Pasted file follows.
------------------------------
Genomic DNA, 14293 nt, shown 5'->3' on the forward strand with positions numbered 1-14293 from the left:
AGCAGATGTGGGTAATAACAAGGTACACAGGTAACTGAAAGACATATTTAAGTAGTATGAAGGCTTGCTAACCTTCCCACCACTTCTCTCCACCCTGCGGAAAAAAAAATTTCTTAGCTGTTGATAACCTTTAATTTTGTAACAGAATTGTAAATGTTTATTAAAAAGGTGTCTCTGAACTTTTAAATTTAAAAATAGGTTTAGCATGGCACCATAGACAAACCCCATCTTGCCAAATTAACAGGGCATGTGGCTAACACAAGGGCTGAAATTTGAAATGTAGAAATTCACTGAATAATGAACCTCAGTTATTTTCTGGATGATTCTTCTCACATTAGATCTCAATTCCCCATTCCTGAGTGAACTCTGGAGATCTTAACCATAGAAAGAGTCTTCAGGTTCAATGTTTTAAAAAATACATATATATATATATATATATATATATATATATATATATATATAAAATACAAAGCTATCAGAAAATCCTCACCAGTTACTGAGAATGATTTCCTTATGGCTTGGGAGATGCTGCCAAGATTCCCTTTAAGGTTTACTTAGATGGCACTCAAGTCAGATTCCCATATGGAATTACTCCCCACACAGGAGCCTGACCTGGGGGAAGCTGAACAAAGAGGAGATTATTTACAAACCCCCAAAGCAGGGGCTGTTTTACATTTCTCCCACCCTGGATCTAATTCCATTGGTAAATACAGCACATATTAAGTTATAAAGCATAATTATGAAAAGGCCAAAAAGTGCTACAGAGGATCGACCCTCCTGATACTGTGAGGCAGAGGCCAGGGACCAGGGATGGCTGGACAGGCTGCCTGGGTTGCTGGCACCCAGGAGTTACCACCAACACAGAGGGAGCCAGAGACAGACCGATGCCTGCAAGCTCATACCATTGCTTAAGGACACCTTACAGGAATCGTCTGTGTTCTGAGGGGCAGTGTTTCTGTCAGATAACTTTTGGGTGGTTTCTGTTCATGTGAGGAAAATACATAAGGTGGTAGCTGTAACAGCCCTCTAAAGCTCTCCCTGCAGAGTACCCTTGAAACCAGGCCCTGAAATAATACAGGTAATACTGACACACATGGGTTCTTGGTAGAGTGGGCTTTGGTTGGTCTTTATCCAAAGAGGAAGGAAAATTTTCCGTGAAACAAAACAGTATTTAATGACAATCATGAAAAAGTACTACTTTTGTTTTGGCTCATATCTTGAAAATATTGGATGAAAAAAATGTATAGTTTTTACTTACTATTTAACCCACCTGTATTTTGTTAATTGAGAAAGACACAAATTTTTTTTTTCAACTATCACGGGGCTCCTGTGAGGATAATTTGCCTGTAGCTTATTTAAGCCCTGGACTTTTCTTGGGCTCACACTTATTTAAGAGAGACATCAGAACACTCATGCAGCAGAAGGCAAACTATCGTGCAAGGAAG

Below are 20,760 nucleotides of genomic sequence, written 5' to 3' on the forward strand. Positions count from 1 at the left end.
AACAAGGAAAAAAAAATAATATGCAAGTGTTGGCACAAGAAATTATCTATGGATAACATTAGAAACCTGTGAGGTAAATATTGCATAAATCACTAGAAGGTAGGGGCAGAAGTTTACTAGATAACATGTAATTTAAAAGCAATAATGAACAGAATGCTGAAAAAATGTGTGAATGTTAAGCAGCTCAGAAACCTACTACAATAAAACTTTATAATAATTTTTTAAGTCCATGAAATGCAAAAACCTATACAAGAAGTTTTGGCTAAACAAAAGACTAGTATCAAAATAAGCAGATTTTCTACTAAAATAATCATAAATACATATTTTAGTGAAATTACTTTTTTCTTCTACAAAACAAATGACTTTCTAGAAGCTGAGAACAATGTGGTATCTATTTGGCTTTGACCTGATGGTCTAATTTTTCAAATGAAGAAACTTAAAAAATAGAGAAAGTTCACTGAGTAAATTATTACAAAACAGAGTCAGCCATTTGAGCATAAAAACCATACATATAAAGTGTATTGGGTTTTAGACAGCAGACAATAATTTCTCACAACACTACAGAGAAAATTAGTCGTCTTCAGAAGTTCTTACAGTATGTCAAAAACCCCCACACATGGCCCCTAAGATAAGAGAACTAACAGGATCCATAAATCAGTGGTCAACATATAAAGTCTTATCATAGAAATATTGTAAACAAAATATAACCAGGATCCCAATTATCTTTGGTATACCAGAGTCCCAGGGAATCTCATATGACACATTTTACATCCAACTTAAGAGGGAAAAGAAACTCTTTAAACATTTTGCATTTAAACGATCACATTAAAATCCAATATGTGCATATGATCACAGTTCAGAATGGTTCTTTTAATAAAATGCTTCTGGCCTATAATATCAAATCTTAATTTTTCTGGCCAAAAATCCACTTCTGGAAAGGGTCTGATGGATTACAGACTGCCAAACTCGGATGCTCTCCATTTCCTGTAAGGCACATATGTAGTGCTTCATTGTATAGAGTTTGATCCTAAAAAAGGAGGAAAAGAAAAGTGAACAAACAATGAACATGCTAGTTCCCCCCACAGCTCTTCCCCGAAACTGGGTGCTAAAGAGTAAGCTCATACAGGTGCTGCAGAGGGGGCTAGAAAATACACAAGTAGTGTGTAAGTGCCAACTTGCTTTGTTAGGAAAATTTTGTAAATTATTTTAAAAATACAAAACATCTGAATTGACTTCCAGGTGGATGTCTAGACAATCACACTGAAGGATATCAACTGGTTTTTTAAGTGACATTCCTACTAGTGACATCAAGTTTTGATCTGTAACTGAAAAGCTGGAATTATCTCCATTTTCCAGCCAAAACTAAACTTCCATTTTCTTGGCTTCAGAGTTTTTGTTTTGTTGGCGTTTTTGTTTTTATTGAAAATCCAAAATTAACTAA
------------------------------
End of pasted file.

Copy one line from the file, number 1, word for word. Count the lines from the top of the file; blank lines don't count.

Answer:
Genomic DNA, 14293 nt, shown 5'->3' on the forward strand with positions numbered 1-14293 from the left: